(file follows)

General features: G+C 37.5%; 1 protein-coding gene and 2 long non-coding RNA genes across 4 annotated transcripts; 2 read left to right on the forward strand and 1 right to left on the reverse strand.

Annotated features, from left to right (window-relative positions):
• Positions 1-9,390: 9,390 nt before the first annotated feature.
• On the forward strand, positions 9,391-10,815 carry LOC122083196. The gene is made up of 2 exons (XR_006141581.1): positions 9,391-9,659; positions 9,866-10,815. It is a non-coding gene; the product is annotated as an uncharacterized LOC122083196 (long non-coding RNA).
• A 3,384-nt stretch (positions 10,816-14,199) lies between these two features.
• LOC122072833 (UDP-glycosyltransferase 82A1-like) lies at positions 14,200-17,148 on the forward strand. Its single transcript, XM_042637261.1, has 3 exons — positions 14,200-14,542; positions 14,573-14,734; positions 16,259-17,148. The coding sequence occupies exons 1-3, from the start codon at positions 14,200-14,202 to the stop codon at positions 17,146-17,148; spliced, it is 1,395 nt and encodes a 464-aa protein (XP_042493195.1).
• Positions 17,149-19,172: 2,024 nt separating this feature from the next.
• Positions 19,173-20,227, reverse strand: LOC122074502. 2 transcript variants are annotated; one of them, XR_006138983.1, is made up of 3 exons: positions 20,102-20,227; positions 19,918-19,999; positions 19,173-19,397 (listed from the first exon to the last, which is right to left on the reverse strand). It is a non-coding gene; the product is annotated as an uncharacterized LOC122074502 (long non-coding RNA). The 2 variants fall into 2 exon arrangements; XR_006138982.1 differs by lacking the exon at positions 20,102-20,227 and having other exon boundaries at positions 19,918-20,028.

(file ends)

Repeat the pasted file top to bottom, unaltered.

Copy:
General features: G+C 37.5%; 1 protein-coding gene and 2 long non-coding RNA genes across 4 annotated transcripts; 2 read left to right on the forward strand and 1 right to left on the reverse strand.

Annotated features, from left to right (window-relative positions):
• Positions 1-9,390: 9,390 nt before the first annotated feature.
• On the forward strand, positions 9,391-10,815 carry LOC122083196. The gene is made up of 2 exons (XR_006141581.1): positions 9,391-9,659; positions 9,866-10,815. It is a non-coding gene; the product is annotated as an uncharacterized LOC122083196 (long non-coding RNA).
• A 3,384-nt stretch (positions 10,816-14,199) lies between these two features.
• LOC122072833 (UDP-glycosyltransferase 82A1-like) lies at positions 14,200-17,148 on the forward strand. Its single transcript, XM_042637261.1, has 3 exons — positions 14,200-14,542; positions 14,573-14,734; positions 16,259-17,148. The coding sequence occupies exons 1-3, from the start codon at positions 14,200-14,202 to the stop codon at positions 17,146-17,148; spliced, it is 1,395 nt and encodes a 464-aa protein (XP_042493195.1).
• Positions 17,149-19,172: 2,024 nt separating this feature from the next.
• Positions 19,173-20,227, reverse strand: LOC122074502. 2 transcript variants are annotated; one of them, XR_006138983.1, is made up of 3 exons: positions 20,102-20,227; positions 19,918-19,999; positions 19,173-19,397 (listed from the first exon to the last, which is right to left on the reverse strand). It is a non-coding gene; the product is annotated as an uncharacterized LOC122074502 (long non-coding RNA). The 2 variants fall into 2 exon arrangements; XR_006138982.1 differs by lacking the exon at positions 20,102-20,227 and having other exon boundaries at positions 19,918-20,028.